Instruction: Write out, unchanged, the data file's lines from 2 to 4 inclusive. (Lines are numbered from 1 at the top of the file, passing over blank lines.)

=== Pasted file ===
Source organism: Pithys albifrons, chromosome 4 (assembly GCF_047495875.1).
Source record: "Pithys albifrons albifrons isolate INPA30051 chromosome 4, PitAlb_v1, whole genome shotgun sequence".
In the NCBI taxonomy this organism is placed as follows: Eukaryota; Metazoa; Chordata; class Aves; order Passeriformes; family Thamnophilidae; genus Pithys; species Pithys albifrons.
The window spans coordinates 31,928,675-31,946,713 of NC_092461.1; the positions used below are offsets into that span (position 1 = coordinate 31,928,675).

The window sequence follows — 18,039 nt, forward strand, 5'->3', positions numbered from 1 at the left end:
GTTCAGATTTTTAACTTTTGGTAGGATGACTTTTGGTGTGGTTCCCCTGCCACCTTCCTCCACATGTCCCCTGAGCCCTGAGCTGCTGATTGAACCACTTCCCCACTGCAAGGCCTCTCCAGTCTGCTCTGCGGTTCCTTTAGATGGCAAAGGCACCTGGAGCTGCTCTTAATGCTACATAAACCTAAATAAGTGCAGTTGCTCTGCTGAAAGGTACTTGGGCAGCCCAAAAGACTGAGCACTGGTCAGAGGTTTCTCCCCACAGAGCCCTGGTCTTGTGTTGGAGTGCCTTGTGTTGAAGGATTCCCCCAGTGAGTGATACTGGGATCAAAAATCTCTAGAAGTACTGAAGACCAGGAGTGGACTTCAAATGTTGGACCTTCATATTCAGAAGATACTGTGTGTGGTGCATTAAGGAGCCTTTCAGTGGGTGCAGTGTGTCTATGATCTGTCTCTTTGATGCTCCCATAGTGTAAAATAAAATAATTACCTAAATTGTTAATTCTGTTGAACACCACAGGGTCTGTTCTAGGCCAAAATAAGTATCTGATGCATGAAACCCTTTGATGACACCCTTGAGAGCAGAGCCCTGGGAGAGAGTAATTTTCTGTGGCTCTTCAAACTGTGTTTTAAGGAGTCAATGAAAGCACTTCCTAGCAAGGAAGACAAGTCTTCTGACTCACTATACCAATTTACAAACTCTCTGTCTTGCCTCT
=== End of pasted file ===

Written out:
Source record: "Pithys albifrons albifrons isolate INPA30051 chromosome 4, PitAlb_v1, whole genome shotgun sequence".
In the NCBI taxonomy this organism is placed as follows: Eukaryota; Metazoa; Chordata; class Aves; order Passeriformes; family Thamnophilidae; genus Pithys; species Pithys albifrons.
The window spans coordinates 31,928,675-31,946,713 of NC_092461.1; the positions used below are offsets into that span (position 1 = coordinate 31,928,675).